The value of upstream deals in the United States dropped in the first quarter of 2023, natural gas output also grew at the start of the year, but drilling activity weakened as we entered the second quarter with oil and gas prices retreating and uncertainties mounting.
The US oil and gas industry continues to call on legislators to enact a permitting reform, which, the sector says, is crucial for securing a reliable and affordable energy supply in the future.
Slow US Deal-Making in Q1
The US shale patch still has opportunities for mergers and acquisitions (M&As), despite the fact that upstream deals fell in terms of both volume and value in the first quarter, Enverus Intelligence Research (EIR) said in a report in early May.
A total of 16 upstream deals for a combined $8.6 billion were announced in the first quarter. Of those, more than $5 billion in deals took place in the Eagle Ford shale play, in “a surprising resurgence in that mature play,” Enverus noted.
The value of the M&As was down by around 20 percent compared to the first quarter average since 2016, while deal volume also continued its multi-year collapse with a disclosed volume of 80 percent less than the Q1 average. That resulted in an average deal size of more than $500 million.
“Last quarter was an outlier in terms of the deal targets and types for upstream transactions,” said Andrew Dittmar, director at Enverus.
“Rather than public E&Ps focusing on buying undeveloped inventory in the Permian Basin from private companies, most of the deals targeted mature assets in the Eagle Ford and included more public-to-private transactions plus a corporate merger.”
The Eagle Ford has producing assets whose proximity to the US Gulf Coast has drawn buyers from outside the US in recent months. Such a deal was agreed by one of the world’s largest chemical makers, UK-based INEOS, which entered US oil and gas production after agreeing to buy Eagle Ford assets from Chesapeake Energy for $1.4 billion. This agreement was the fourth-biggest in terms of value in the US upstream in the first quarter, according to Enverus’ estimates.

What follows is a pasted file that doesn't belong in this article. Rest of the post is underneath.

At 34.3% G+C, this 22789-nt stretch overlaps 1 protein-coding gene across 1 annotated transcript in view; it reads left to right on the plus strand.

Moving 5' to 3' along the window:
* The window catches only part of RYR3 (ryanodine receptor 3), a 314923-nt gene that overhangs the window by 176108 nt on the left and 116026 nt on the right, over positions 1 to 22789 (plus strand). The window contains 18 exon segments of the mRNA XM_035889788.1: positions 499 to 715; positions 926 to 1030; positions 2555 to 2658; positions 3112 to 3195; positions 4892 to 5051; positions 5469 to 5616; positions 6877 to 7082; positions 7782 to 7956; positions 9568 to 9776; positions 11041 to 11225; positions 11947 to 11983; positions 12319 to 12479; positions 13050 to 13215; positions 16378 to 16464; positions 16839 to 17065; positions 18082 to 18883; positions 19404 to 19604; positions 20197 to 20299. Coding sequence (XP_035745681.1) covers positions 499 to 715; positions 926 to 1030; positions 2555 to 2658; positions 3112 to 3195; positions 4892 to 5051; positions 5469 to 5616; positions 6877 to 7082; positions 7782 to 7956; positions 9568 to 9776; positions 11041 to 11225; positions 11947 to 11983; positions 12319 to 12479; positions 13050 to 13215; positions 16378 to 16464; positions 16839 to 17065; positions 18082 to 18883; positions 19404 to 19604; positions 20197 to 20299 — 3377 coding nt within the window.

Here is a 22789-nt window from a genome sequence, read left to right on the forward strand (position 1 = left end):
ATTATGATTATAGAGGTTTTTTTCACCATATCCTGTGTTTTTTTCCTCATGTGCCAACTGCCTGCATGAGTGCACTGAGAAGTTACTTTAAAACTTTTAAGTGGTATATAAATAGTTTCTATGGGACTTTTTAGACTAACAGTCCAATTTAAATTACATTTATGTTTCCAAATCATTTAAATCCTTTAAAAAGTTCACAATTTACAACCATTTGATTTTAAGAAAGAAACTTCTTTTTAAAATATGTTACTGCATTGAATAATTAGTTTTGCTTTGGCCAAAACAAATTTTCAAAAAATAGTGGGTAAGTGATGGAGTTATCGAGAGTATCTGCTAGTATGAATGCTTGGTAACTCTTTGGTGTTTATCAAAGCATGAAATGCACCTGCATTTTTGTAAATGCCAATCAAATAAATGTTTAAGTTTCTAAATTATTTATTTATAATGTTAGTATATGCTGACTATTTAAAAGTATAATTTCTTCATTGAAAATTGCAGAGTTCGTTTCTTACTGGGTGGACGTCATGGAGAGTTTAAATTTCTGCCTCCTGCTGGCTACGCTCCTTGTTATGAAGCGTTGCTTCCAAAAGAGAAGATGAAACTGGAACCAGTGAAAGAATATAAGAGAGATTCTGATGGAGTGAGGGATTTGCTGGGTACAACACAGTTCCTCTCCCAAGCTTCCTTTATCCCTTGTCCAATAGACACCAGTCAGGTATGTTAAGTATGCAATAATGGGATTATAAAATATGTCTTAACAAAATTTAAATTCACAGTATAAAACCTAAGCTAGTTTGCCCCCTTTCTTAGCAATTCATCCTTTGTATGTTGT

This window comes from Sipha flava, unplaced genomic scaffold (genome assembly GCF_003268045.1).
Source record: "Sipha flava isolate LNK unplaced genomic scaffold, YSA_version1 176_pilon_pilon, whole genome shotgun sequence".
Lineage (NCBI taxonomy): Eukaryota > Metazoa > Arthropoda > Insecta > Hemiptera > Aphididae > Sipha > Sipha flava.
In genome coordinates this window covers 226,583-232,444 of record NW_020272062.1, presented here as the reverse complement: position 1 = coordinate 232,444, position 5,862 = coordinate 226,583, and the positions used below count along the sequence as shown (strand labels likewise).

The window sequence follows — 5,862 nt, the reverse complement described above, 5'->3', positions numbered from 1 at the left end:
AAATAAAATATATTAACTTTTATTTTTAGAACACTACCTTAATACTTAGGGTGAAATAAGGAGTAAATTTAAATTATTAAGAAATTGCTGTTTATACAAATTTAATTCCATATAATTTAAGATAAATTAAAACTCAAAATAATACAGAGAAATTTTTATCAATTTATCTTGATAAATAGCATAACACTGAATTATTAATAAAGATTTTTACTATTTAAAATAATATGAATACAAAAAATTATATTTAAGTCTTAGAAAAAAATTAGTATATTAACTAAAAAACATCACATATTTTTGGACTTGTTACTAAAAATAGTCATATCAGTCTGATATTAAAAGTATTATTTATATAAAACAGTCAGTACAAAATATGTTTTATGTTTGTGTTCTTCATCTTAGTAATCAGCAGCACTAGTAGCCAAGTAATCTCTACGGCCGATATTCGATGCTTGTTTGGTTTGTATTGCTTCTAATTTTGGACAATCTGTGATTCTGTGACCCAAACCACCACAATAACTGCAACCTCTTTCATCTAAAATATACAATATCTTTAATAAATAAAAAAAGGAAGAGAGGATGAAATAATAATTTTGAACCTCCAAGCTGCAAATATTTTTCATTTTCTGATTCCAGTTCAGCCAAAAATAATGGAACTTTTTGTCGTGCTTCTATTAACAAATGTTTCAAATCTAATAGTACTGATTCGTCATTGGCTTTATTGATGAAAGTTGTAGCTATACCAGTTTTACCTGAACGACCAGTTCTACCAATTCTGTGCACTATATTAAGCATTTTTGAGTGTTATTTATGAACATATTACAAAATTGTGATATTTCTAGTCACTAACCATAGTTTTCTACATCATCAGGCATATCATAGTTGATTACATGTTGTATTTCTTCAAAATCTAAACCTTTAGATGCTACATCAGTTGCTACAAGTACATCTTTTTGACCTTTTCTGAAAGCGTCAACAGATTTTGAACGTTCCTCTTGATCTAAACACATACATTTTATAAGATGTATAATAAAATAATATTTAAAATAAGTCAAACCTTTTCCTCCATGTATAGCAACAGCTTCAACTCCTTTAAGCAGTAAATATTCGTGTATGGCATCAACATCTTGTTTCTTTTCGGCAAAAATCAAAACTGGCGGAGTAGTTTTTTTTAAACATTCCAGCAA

However, if buyers look for undeveloped assets, the top shale-producing play, the Permian, is the place to go, the analysts at Enverus say. Yet, rising prices for undeveloped acreage in the Permian have been weighing on the deal-making market in recent months.
“M&A may have slowed, and shale may be in its later innings, but there are still opportunities to be had,” Enverus’ Dittmar said.
“The scramble for dwindling inventory is on, and oil prices are in a good place for M&A where both buyers and sellers feel comfortable transacting.”
But deals in the gas sector could continue to be challenged in the near future by volatile and low US benchmark natural gas prices, according to Enverus.
Natural Gas Production and LNG Exports Set for Long-Term Growth Despite the current low gas prices and the slowdown in drilling activity, US natural gas production is set to grow by 15 percent and LNG exports are expected to surge by 152 percent between 2022 and 2050, the US Energy Information Administration (EIA) forecasts in the reference case in its Annual Energy Outlook 2023.
The EIA expects natural gas production to rise to 42.1 trillion cubic feet (Tcf) by 2050, largely driven by LNG exports. Natural gas production growth on the Gulf Coast and in the Southwest reflects increased activity in the Haynesville Formation and Permian Basin, which are close to infrastructure connecting natural gas supply to growing LNG export facilities, the US administration said.
“We project continued rising global demand for natural gas, which makes it economical to build additional LNG export facilities in the United States,” the EIA said in the outlook.
First Major US Refinery Expansion since Pandemic The US also saw earlier this year the first major refinery capacity expansion come online since the COVID-19 pandemic. ExxonMobil raised the capacity of its Beaumont refinery on the US Gulf Coast by 250,000 barrels per day (bpd), bringing total processing capacity to more than 630,000 bpd and making it one of the largest refineries in the United States.
The pandemic has led to several refinery closures, and US refinery distillation capacity decreased from 19.0 million bpd at the start of 2020 to 17.9 million bpd at the start of 2022, the EIA notes.